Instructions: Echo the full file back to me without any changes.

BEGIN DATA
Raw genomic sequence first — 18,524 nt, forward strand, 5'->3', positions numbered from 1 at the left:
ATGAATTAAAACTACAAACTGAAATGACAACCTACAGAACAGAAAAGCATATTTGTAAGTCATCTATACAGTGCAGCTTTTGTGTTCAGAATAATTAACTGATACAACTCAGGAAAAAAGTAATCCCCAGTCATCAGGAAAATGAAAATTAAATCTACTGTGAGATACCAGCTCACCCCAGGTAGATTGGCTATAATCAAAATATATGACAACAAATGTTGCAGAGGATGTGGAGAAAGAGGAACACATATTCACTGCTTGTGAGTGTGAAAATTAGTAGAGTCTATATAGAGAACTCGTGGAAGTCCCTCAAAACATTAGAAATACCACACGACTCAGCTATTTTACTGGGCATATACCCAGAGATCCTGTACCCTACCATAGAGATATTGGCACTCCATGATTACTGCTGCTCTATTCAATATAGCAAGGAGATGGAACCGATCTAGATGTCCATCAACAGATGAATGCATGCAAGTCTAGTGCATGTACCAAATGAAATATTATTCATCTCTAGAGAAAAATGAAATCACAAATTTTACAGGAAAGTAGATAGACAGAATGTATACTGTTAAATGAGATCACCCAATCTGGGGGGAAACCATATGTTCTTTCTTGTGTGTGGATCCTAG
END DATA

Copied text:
Raw genomic sequence first — 18,524 nt, forward strand, 5'->3', positions numbered from 1 at the left:
ATGAATTAAAACTACAAACTGAAATGACAACCTACAGAACAGAAAAGCATATTTGTAAGTCATCTATACAGTGCAGCTTTTGTGTTCAGAATAATTAACTGATACAACTCAGGAAAAAAGTAATCCCCAGTCATCAGGAAAATGAAAATTAAATCTACTGTGAGATACCAGCTCACCCCAGGTAGATTGGCTATAATCAAAATATATGACAACAAATGTTGCAGAGGATGTGGAGAAAGAGGAACACATATTCACTGCTTGTGAGTGTGAAAATTAGTAGAGTCTATATAGAGAACTCGTGGAAGTCCCTCAAAACATTAGAAATACCACACGACTCAGCTATTTTACTGGGCATATACCCAGAGATCCTGTACCCTACCATAGAGATATTGGCACTCCATGATTACTGCTGCTCTATTCAATATAGCAAGGAGATGGAACCGATCTAGATGTCCATCAACAGATGAATGCATGCAAGTCTAGTGCATGTACCAAATGAAATATTATTCATCTCTAGAGAAAAATGAAATCACAAATTTTACAGGAAAGTAGATAGACAGAATGTATACTGTTAAATGAGATCACCCAATCTGGGGGGAAACCATATGTTCTTTCTTGTGTGTGGATCCTAG